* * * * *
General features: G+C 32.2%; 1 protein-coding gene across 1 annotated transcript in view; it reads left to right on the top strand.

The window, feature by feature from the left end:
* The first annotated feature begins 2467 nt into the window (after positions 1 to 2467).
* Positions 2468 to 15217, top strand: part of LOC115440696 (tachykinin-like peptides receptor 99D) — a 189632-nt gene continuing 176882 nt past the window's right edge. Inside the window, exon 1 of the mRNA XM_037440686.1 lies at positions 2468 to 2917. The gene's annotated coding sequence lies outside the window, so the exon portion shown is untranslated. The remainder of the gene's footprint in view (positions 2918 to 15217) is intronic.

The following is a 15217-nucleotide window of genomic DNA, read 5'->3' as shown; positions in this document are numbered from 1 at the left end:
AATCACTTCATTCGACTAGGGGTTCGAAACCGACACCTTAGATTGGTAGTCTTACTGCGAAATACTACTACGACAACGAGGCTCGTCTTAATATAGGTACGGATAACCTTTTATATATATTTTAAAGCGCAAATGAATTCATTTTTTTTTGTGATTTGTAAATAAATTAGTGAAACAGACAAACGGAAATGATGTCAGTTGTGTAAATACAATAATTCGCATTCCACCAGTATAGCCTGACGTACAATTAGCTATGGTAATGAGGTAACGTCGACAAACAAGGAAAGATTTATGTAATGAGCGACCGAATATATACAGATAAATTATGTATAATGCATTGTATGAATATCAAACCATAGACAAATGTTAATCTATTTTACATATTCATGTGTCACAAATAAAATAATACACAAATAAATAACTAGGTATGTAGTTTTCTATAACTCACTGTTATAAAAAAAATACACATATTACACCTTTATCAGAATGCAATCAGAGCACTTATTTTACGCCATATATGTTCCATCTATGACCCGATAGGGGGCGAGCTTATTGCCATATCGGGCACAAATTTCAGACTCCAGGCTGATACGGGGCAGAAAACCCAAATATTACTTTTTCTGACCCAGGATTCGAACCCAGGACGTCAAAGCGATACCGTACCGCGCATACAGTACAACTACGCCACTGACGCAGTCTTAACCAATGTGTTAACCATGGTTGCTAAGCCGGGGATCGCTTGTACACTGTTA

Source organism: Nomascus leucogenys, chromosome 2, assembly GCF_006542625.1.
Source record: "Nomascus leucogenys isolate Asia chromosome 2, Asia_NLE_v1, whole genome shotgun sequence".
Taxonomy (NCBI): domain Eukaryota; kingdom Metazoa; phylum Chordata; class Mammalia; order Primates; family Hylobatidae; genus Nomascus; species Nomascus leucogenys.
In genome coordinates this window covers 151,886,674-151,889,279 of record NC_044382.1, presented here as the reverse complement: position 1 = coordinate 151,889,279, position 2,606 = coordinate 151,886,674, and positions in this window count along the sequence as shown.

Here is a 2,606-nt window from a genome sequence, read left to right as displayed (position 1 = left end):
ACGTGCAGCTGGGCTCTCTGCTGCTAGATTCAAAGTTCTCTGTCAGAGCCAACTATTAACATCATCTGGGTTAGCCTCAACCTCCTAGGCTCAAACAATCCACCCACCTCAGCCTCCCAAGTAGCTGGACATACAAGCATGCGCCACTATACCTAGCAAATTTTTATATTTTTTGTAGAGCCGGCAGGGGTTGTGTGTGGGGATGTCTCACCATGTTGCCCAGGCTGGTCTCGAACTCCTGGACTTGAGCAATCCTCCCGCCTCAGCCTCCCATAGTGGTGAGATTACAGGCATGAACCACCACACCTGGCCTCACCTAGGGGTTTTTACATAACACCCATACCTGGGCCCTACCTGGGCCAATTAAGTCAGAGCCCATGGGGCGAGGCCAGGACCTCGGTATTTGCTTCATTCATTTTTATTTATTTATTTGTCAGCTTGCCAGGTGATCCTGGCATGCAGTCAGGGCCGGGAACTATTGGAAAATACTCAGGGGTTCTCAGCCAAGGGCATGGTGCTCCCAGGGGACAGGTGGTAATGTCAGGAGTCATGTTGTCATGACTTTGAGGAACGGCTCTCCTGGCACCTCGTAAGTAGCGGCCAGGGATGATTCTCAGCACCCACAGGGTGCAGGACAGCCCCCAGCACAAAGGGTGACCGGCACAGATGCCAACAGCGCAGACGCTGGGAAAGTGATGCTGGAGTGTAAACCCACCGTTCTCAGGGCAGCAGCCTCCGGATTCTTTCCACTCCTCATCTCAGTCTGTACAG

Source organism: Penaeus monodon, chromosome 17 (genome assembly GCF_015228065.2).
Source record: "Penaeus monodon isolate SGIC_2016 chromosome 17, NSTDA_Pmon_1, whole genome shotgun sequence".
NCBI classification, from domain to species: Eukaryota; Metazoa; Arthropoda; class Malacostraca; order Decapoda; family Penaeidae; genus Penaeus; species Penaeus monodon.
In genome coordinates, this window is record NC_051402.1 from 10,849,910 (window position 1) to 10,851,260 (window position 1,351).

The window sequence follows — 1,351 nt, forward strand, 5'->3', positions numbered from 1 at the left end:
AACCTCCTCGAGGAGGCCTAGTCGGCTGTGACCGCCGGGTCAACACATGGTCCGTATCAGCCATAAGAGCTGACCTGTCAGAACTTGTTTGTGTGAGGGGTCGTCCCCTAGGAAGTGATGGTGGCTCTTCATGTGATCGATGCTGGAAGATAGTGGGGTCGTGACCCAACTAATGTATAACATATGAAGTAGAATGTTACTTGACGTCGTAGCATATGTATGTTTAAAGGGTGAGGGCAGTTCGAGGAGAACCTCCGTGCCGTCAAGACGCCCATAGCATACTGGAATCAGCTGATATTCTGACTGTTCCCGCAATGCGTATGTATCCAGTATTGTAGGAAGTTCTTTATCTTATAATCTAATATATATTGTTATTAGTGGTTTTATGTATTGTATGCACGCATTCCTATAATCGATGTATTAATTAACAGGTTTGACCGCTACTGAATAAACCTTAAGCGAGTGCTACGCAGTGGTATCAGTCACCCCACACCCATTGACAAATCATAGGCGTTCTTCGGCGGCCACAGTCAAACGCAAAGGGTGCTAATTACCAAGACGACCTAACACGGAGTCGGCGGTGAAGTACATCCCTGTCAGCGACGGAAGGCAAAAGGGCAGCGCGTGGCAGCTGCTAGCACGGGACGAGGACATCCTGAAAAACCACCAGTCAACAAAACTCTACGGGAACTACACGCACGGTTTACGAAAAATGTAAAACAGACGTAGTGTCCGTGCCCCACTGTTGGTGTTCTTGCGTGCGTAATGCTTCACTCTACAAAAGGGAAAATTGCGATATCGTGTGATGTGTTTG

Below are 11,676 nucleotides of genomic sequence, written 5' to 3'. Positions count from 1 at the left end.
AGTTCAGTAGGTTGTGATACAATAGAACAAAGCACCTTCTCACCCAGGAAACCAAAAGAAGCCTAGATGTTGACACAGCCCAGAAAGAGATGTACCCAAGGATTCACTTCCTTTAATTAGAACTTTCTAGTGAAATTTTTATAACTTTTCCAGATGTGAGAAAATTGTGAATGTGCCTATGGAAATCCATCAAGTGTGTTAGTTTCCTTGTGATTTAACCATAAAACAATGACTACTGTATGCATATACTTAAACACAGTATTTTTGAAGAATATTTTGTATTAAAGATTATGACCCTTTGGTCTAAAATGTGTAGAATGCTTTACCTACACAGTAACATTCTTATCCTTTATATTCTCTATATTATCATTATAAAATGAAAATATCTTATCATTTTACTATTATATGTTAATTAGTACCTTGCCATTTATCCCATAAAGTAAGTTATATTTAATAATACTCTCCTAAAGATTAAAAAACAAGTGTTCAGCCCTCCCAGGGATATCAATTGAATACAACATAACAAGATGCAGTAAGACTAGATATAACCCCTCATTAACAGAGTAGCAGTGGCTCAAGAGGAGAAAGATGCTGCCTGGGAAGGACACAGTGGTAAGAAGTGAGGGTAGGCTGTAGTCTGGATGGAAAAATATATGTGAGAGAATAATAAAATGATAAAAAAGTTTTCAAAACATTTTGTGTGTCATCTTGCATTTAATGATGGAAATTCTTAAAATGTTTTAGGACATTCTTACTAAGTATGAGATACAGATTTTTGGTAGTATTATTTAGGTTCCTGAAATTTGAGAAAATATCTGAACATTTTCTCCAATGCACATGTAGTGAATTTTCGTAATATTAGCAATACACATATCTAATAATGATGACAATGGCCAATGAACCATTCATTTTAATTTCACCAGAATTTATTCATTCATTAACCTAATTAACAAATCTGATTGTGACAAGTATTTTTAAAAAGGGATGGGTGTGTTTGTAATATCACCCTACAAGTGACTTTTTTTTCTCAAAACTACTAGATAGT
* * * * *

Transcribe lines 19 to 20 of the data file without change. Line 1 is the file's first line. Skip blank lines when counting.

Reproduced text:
Below are 11,676 nucleotides of genomic sequence, written 5' to 3'. Positions count from 1 at the left end.
AGTTCAGTAGGTTGTGATACAATAGAACAAAGCACCTTCTCACCCAGGAAACCAAAAGAAGCCTAGATGTTGACACAGCCCAGAAAGAGATGTACCCAAGGATTCACTTCCTTTAATTAGAACTTTCTAGTGAAATTTTTATAACTTTTCCAGATGTGAGAAAATTGTGAATGTGCCTATGGAAATCCATCAAGTGTGTTAGTTTCCTTGTGATTTAACCATAAAACAATGACTACTGTATGCATATACTTAAACACAGTATTTTTGAAGAATATTTTGTATTAAAGATTATGACCCTTTGGTCTAAAATGTGTAGAATGCTTTACCTACACAGTAACATTCTTATCCTTTATATTCTCTATATTATCATTATAAAATGAAAATATCTTATCATTTTACTATTATATGTTAATTAGTACCTTGCCATTTATCCCATAAAGTAAGTTATATTTAATAATACTCTCCTAAAGATTAAAAAACAAGTGTTCAGCCCTCCCAGGGATATCAATTGAATACAACATAACAAGATGCAGTAAGACTAGATATAACCCCTCATTAACAGAGTAGCAGTGGCTCAAGAGGAGAAAGATGCTGCCTGGGAAGGACACAGTGGTAAGAAGTGAGGGTAGGCTGTAGTCTGGATGGAAAAATATATGTGAGAGAATAATAAAATGATAAAAAAGTTTTCAAAACATTTTGTGTGTCATCTTGCATTTAATGATGGAAATTCTTAAAATGTTTTAGGACATTCTTACTAAGTATGAGATACAGATTTTTGGTAGTATTATTTAGGTTCCTGAAATTTGAGAAAATATCTGAACATTTTCTCCAATGCACATGTAGTGAATTTTCGTAATATTAGCAATACACATATCTAATAATGATGACAATGGCCAATGAACCATTCATTTTAATTTCACCAGAATTTATTCATTCATTAACCTAATTAACAAATCTGATTGTGACAAGTATTTTTAAAAAGGGATGGGTGTGTTTGTAATATCACCCTACAAGTGACTTTTTTTTCTCAAAACTACTAGATAGT